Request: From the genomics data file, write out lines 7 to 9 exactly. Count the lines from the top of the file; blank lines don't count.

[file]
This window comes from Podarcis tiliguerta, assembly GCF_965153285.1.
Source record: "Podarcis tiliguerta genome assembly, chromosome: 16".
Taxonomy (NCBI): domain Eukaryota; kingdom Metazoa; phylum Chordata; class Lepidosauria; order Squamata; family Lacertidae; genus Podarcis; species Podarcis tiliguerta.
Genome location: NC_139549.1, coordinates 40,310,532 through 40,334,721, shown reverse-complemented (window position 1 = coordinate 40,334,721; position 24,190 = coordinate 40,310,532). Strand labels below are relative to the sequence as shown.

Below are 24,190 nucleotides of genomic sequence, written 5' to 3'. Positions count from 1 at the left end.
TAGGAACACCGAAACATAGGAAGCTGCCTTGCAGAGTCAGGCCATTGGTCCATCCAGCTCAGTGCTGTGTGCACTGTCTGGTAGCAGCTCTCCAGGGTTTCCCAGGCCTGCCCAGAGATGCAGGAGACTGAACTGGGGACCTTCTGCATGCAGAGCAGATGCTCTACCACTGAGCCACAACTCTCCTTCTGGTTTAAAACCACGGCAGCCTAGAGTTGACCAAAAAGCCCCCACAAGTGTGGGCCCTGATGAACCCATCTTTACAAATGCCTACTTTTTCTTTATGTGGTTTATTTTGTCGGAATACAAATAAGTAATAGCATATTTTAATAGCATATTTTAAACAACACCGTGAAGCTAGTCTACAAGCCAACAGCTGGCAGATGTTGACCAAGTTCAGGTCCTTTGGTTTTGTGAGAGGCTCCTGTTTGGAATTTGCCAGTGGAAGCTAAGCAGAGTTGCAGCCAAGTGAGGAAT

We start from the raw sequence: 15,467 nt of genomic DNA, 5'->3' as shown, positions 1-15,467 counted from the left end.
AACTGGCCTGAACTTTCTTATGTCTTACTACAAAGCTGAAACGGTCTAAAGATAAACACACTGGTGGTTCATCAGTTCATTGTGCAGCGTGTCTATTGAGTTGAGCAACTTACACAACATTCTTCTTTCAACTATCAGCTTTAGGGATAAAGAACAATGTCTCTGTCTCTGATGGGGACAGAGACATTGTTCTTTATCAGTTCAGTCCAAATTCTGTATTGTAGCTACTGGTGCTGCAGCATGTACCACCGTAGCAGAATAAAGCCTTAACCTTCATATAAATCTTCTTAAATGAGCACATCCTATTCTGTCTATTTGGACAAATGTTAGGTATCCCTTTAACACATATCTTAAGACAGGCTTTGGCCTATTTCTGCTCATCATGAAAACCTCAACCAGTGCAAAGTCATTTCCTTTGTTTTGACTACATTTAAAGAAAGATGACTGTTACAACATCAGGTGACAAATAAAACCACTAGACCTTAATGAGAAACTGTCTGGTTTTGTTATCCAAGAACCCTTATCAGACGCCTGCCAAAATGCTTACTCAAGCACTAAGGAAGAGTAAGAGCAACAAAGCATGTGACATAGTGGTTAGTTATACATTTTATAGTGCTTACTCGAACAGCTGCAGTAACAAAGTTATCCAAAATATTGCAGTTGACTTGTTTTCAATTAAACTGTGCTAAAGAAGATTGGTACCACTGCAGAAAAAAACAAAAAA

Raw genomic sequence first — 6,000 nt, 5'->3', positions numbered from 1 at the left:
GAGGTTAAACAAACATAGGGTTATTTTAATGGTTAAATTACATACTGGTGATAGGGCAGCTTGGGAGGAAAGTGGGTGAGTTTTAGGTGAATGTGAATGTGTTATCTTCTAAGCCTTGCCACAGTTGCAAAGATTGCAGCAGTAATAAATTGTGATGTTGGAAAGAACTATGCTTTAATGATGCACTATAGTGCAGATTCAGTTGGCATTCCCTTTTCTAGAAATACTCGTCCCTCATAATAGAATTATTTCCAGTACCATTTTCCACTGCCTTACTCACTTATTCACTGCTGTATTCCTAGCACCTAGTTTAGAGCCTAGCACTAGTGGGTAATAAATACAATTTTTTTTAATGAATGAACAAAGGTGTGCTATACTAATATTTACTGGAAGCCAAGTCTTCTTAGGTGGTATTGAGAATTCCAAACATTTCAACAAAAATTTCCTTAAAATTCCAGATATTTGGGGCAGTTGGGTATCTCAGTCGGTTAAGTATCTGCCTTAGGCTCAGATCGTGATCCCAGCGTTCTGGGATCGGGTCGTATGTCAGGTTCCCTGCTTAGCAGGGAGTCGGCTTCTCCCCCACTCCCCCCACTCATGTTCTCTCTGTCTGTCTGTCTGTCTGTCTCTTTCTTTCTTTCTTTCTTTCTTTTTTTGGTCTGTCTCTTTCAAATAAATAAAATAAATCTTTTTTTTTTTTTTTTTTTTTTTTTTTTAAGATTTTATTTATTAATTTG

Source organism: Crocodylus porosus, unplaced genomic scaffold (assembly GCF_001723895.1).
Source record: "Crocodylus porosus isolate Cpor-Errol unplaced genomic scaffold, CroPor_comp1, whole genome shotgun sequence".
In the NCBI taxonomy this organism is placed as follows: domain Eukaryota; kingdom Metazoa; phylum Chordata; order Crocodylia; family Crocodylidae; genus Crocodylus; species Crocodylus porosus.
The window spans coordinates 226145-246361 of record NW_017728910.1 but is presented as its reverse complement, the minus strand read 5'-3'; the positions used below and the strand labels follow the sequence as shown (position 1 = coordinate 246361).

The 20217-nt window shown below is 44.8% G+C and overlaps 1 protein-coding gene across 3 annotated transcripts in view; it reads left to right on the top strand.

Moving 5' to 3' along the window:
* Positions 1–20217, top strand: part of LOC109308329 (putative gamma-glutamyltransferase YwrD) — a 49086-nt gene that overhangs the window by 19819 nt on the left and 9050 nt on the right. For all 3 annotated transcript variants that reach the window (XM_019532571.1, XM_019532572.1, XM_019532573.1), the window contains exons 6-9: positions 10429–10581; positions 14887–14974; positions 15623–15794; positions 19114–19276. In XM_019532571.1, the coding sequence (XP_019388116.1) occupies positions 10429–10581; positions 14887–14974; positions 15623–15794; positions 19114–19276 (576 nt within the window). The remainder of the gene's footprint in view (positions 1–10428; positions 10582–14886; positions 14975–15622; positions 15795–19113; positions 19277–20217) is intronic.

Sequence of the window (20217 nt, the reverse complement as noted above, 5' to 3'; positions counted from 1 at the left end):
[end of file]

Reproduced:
We start from the raw sequence: 15,467 nt of genomic DNA, 5'->3' as shown, positions 1-15,467 counted from the left end.
AACTGGCCTGAACTTTCTTATGTCTTACTACAAAGCTGAAACGGTCTAAAGATAAACACACTGGTGGTTCATCAGTTCATTGTGCAGCGTGTCTATTGAGTTGAGCAACTTACACAACATTCTTCTTTCAACTATCAGCTTTAGGGATAAAGAACAATGTCTCTGTCTCTGATGGGGACAGAGACATTGTTCTTTATCAGTTCAGTCCAAATTCTGTATTGTAGCTACTGGTGCTGCAGCATGTACCACCGTAGCAGAATAAAGCCTTAACCTTCATATAAATCTTCTTAAATGAGCACATCCTATTCTGTCTATTTGGACAAATGTTAGGTATCCCTTTAACACATATCTTAAGACAGGCTTTGGCCTATTTCTGCTCATCATGAAAACCTCAACCAGTGCAAAGTCATTTCCTTTGTTTTGACTACATTTAAAGAAAGATGACTGTTACAACATCAGGTGACAAATAAAACCACTAGACCTTAATGAGAAACTGTCTGGTTTTGTTATCCAAGAACCCTTATCAGACGCCTGCCAAAATGCTTACTCAAGCACTAAGGAAGAGTAAGAGCAACAAAGCATGTGACATAGTGGTTAGTTATACATTTTATAGTGCTTACTCGAACAGCTGCAGTAACAAAGTTATCCAAAATATTGCAGTTGACTTGTTTTCAATTAAACTGTGCTAAAGAAGATTGGTACCACTGCAGAAAAAAACAAAAAA

Raw genomic sequence first — 6,000 nt, 5'->3', positions numbered from 1 at the left: